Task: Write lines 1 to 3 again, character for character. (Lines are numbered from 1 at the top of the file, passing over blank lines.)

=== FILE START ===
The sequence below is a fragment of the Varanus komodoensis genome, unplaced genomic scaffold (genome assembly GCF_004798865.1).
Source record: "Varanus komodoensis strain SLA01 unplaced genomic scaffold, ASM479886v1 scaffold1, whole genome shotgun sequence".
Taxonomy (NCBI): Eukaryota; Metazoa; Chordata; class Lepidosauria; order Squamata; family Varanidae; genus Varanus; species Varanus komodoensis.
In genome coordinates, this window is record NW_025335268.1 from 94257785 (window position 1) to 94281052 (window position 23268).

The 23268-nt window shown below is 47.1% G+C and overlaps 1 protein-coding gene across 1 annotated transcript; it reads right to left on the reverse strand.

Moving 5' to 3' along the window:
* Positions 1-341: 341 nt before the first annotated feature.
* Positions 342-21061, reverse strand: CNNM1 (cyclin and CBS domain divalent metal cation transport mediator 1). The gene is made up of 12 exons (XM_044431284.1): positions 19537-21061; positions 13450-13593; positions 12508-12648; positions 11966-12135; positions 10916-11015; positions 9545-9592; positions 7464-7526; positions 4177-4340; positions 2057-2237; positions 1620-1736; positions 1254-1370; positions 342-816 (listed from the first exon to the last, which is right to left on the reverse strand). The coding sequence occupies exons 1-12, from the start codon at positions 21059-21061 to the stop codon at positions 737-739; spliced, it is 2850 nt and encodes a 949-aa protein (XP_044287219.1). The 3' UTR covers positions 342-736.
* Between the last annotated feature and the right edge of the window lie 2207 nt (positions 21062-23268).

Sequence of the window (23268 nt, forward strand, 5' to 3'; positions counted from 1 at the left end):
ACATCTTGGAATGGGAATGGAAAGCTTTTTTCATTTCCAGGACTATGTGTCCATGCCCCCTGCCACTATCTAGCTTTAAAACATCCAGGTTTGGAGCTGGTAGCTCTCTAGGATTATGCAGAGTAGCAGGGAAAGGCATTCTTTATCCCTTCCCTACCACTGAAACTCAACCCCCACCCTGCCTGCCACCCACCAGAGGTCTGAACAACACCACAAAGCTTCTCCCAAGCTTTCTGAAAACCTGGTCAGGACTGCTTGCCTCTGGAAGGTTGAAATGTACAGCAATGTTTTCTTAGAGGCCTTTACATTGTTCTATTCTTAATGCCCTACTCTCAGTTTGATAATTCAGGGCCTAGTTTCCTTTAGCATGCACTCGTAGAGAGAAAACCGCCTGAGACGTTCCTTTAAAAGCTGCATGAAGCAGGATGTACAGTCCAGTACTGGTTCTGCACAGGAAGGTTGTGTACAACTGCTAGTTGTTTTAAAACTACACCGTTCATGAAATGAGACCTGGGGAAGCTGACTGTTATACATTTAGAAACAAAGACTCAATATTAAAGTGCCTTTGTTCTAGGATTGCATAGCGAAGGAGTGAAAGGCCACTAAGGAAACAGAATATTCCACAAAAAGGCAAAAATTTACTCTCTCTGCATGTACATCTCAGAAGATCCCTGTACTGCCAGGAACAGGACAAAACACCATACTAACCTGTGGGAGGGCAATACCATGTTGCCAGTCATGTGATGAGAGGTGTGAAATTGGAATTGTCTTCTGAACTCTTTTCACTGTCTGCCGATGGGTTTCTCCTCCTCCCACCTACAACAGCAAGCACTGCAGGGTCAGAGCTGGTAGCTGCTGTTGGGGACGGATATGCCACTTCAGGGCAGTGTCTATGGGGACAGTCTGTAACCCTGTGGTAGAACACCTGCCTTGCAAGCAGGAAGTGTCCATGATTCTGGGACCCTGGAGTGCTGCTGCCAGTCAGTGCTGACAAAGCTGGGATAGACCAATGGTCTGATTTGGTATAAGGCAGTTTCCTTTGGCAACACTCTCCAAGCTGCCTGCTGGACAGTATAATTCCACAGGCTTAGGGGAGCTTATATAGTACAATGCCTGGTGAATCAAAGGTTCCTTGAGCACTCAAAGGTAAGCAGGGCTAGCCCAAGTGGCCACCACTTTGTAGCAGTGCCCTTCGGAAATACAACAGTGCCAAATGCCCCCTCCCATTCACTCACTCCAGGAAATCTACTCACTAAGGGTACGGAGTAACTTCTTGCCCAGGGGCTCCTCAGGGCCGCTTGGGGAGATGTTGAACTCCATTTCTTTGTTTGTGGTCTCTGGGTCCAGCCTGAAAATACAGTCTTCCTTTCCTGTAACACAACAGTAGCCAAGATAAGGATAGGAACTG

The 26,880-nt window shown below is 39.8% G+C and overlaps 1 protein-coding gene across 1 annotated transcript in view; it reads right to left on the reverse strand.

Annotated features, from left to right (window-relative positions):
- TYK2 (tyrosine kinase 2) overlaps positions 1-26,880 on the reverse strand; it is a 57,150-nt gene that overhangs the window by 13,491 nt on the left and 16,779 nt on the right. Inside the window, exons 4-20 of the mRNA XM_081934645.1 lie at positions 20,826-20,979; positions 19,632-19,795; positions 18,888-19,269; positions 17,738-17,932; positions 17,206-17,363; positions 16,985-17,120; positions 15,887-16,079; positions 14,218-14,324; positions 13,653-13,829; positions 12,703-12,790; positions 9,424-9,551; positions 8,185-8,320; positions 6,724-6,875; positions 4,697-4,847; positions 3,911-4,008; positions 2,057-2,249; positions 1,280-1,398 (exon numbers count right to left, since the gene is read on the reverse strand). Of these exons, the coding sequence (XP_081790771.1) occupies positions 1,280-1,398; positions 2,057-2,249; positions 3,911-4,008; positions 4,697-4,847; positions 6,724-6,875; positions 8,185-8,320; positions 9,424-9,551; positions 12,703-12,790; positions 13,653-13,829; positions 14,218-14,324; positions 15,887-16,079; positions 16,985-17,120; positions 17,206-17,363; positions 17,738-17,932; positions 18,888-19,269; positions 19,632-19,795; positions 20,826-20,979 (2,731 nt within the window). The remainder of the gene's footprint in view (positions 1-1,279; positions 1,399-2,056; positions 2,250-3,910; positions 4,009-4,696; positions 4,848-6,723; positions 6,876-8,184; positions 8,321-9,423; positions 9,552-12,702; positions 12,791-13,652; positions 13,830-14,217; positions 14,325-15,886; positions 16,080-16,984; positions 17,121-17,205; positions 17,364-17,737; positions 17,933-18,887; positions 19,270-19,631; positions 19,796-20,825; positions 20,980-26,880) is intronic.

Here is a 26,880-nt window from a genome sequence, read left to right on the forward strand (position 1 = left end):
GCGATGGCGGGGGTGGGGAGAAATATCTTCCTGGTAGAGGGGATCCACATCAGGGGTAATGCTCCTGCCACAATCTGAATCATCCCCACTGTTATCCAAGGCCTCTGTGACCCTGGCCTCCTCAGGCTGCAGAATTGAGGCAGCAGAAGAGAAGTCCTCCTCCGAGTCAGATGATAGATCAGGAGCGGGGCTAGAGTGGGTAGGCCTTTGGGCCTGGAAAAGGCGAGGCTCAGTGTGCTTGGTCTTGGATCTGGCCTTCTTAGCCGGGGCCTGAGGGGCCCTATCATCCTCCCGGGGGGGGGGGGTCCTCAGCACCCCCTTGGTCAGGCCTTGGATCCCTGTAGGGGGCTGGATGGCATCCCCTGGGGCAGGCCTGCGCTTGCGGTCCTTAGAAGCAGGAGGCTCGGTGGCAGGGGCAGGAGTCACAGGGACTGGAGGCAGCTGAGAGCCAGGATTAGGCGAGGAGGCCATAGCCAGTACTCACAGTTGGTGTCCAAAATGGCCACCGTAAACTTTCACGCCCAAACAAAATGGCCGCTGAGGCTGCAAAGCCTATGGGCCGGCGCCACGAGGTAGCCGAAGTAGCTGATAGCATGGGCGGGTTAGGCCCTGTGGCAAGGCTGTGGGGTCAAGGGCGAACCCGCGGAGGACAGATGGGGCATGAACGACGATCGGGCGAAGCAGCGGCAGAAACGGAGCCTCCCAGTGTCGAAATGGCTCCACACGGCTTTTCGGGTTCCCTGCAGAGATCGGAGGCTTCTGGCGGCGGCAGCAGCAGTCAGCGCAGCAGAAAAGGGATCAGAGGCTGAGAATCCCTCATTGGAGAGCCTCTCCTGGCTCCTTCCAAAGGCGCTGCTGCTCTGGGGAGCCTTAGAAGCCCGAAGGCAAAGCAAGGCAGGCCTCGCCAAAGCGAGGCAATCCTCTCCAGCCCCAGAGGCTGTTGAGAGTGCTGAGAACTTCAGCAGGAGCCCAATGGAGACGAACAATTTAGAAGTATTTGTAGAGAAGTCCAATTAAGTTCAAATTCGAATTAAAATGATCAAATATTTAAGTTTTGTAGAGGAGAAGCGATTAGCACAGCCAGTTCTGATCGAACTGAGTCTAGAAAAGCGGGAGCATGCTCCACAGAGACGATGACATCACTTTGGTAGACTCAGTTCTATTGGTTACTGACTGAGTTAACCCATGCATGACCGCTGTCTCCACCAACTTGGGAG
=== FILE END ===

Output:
The sequence below is a fragment of the Varanus komodoensis genome, unplaced genomic scaffold (genome assembly GCF_004798865.1).
Source record: "Varanus komodoensis strain SLA01 unplaced genomic scaffold, ASM479886v1 scaffold1, whole genome shotgun sequence".
Taxonomy (NCBI): Eukaryota; Metazoa; Chordata; class Lepidosauria; order Squamata; family Varanidae; genus Varanus; species Varanus komodoensis.